The next two causal steps in Mr. Cass’s thinking are that patent protection would lead to increased R&D, which in turn would lead to increased innovation. Yet, this is clearly wrong. It has been known for quite some time that drug R&D investment by big pharma is driven not by patent protection, but by expected returns. While patent protection does help ensure expected returns, the primary variable is the size of the market. This was known as the 10/90 gap. Today it is visible in the lack of investment by big pharma into TB, malaria, Chagas’ disease and other tropical or developing world diseases. In other words, no amount of patent protection will get big pharma to invest in the diseases that inflict billions of India’s poor – simply because they do not constitute a viable market.

Nor does increased R&D investment and protection lead to drug innovation. A study from Thailand “found no increase in technology transfer and foreign investment as a result of increased patent protection.” On the contrary, increased patent protection can lead to perverse incentives that actually reduce drug innovation, encouraging companies to invest not in R&D but in protecting their patents.

What improves national health?

The last argument Mr. Cass makes is that national health is tied to drug innovation and availability. On this he is certainly partly right. National health will improve as drugs become available to tackle diseases prevalent in the local context. However, he overlooks two critical aspects of his argument.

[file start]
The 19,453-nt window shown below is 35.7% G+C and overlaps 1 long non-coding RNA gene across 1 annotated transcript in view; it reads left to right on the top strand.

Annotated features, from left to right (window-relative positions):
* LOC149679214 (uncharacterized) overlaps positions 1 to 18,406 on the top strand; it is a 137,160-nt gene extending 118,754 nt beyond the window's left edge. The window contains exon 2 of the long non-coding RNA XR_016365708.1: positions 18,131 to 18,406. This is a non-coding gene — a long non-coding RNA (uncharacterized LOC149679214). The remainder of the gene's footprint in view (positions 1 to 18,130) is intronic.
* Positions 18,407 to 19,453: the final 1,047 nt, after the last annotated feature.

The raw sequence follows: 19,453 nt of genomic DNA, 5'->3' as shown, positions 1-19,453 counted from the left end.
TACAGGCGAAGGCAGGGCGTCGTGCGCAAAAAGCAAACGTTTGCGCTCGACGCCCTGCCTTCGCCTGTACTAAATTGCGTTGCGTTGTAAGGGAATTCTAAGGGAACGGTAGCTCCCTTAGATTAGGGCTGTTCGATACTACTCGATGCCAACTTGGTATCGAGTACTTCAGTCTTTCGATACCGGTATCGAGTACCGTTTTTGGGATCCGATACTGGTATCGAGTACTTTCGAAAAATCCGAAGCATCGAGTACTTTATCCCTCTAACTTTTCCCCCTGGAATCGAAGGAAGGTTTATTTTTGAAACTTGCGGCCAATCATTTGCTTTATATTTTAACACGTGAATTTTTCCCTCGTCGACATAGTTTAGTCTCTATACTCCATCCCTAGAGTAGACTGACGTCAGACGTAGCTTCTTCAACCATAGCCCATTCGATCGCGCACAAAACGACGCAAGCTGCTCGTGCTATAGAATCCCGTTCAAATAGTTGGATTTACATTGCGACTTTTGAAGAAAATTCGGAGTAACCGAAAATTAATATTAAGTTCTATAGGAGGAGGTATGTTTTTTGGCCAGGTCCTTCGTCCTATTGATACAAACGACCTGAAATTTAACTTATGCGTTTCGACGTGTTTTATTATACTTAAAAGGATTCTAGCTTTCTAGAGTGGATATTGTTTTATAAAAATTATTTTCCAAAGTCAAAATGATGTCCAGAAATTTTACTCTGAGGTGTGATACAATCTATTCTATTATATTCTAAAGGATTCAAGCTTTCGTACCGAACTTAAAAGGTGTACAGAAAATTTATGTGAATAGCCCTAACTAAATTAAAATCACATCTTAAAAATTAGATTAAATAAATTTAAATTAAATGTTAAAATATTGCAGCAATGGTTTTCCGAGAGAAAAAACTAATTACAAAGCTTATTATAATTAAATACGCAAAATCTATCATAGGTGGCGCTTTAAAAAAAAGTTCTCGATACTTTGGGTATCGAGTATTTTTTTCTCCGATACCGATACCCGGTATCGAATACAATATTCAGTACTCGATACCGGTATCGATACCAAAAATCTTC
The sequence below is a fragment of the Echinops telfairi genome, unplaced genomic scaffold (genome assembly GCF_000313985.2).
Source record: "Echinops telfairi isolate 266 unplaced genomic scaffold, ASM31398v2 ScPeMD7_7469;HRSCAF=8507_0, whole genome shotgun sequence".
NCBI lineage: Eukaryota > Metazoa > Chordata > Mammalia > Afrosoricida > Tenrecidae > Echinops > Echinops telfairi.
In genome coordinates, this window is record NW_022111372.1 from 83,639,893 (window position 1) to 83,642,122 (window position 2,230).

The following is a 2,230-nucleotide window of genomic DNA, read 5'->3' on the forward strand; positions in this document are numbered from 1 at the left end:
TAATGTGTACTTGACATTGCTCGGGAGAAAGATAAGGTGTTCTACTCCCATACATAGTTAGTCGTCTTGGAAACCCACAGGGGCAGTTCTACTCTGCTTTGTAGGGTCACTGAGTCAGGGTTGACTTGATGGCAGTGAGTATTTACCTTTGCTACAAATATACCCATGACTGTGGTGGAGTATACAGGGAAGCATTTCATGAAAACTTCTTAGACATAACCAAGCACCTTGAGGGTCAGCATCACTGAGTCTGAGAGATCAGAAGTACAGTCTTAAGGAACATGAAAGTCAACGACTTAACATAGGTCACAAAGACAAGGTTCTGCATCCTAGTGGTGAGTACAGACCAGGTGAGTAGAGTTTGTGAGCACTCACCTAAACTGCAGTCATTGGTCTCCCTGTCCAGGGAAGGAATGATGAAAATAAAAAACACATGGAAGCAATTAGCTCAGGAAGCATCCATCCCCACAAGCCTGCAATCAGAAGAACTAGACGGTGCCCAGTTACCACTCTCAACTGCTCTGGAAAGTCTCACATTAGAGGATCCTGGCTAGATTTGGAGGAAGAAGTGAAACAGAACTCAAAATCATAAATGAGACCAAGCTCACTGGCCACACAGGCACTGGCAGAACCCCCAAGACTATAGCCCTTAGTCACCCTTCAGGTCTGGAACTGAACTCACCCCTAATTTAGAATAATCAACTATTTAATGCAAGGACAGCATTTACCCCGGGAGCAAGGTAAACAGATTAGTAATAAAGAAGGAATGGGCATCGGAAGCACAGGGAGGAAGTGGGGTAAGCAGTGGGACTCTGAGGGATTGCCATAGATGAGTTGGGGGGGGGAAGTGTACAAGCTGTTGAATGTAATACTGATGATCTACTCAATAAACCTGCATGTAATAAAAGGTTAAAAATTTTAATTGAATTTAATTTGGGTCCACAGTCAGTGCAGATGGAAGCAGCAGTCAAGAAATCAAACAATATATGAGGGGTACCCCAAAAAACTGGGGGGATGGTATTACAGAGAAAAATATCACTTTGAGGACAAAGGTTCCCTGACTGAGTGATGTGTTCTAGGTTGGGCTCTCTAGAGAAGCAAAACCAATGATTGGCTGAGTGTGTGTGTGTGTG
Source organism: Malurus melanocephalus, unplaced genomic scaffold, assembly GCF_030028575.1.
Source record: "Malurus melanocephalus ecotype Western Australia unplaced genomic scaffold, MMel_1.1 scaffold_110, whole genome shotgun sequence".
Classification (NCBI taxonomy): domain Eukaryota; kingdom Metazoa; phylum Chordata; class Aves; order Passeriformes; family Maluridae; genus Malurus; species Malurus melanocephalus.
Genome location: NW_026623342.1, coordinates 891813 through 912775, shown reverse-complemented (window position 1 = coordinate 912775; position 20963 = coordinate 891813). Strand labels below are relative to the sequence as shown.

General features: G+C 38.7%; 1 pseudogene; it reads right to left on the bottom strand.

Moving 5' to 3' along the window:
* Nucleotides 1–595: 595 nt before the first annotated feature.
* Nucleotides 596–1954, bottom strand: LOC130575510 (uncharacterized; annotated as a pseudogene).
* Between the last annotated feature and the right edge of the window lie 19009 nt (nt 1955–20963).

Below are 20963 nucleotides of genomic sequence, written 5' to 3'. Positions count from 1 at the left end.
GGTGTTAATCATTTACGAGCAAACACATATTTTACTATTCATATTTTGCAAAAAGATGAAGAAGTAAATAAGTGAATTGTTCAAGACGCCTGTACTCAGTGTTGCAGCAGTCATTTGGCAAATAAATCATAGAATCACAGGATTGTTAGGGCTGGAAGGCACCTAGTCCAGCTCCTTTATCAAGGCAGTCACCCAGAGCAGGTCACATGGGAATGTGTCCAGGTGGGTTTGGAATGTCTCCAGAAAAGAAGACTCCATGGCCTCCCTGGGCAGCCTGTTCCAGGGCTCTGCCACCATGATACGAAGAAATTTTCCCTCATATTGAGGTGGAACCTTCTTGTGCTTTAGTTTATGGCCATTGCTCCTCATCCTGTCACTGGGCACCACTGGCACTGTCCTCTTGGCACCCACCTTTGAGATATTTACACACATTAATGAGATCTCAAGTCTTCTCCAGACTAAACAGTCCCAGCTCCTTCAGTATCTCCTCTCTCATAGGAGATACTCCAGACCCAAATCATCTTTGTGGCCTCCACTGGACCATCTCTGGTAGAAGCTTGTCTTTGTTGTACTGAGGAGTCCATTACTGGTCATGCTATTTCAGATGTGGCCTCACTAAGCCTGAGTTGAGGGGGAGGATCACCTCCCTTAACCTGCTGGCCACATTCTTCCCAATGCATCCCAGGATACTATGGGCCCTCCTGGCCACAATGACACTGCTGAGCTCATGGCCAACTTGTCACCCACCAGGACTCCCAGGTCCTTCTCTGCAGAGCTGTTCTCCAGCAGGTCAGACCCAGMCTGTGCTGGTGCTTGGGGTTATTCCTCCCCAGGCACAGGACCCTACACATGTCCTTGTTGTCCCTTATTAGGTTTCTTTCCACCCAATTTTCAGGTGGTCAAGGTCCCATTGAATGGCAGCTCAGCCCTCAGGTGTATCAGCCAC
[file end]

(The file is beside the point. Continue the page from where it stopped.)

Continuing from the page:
First, healthcare delivery issues aside, drugs for many diseases will never be available in India till people are rich enough to afford them. And second, that drug availability is not simply a matter of innovation but of price. In other words, national health will improve not only if a drug has been created for a disease, but if it is also affordable for the local population.

How much patent protection?

It would appear each of the four assumptions Mr Cass makes are partly or entirely wrong, rendering the article invalid. Mr. Cass also ignores a growing body of evidence, including scientific studies, that suggest that the patent system is reducing innovation in general and drug R&D in particular.

In view of this, the HC judgement seems to be a good balancing act. It retains the letter of the law and does nothing to reduce patent protections. But it does clarify the division of labor between the courts, the DGCI, and the Intellectual Property Appellate Board. Most important, it prevents multinationals from trying to raise patent protections through judicial action, rather than by legislation.

Mr. Cass, who is Chairman of the Center for the Rule of Law, should have been elated at the judgement. Instead, he is content to condemn India’s poor to death for the benefit of a future not yet certain (and for Bayer’s profit). This may be an easy tradeoff to make ensconsed in Boston. But I would go with the judge’s interpretation of the case.